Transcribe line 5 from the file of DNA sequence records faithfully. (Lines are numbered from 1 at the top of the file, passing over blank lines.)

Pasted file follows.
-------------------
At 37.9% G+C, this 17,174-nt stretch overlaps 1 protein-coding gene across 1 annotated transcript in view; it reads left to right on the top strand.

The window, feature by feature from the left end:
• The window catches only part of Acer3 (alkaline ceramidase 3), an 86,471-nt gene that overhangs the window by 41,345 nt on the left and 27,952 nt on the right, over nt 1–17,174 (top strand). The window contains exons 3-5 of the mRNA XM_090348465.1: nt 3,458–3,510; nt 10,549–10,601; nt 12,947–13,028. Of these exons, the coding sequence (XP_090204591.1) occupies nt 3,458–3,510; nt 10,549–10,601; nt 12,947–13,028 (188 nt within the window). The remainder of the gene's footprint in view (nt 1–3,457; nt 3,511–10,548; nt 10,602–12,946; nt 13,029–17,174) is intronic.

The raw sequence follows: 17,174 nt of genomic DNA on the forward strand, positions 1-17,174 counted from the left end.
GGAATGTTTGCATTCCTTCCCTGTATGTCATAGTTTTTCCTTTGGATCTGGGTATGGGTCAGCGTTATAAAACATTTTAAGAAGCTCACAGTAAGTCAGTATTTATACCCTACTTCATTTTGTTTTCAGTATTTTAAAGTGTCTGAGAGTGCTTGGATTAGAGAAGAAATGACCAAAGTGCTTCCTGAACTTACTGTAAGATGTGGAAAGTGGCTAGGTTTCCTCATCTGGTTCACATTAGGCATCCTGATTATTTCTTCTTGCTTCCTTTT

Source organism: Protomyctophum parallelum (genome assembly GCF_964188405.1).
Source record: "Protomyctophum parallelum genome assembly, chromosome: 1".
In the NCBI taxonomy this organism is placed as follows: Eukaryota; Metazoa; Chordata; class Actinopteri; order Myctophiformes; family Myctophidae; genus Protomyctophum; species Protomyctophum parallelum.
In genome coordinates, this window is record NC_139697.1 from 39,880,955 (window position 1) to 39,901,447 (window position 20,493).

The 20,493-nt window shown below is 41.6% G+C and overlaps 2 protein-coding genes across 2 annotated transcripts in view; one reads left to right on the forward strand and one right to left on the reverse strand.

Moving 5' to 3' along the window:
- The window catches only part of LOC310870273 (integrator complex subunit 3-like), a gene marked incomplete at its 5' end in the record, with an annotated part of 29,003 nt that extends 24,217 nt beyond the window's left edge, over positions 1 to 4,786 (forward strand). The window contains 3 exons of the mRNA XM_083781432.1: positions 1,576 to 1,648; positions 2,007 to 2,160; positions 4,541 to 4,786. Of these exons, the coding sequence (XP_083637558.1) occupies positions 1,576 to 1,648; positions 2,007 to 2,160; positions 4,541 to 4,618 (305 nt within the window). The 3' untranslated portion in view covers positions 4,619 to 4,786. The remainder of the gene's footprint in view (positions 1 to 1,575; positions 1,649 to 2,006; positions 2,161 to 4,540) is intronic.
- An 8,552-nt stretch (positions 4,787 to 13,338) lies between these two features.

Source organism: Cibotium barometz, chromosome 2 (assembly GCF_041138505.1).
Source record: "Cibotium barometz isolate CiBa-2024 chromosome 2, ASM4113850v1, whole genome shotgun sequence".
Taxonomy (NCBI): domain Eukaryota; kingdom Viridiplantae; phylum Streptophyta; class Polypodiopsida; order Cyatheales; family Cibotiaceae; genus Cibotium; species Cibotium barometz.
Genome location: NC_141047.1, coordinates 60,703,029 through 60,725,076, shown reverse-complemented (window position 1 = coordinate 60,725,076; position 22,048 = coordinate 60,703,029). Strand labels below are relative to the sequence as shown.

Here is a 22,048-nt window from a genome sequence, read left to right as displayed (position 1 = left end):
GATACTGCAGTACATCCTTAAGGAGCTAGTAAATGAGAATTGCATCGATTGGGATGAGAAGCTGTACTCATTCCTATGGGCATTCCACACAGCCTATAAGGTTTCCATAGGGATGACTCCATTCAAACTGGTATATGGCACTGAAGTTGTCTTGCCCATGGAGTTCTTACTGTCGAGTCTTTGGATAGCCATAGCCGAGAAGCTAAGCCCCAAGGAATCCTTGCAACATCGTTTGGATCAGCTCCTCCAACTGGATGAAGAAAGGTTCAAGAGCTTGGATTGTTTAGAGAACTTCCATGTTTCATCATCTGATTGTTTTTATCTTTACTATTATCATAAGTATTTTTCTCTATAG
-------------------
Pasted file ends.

GGAATGTTTGCATTCCTTCCCTGTATGTCATAGTTTTTCCTTTGGATCTGGGTATGGGTCAGCGTTATAAAACATTTTAAGAAGCTCACAGTAAGTCAGTATTTATACCCTACTTCATTTTGTTTTCAGTATTTTAAAGTGTCTGAGAGTGCTTGGATTAGAGAAGAAATGACCAAAGTGCTTCCTGAACTTACTGTAAGATGTGGAAAGTGGCTAGGTTTCCTCATCTGGTTCACATTAGGCATCCTGATTATTTCTTCTTGCTTCCTTTT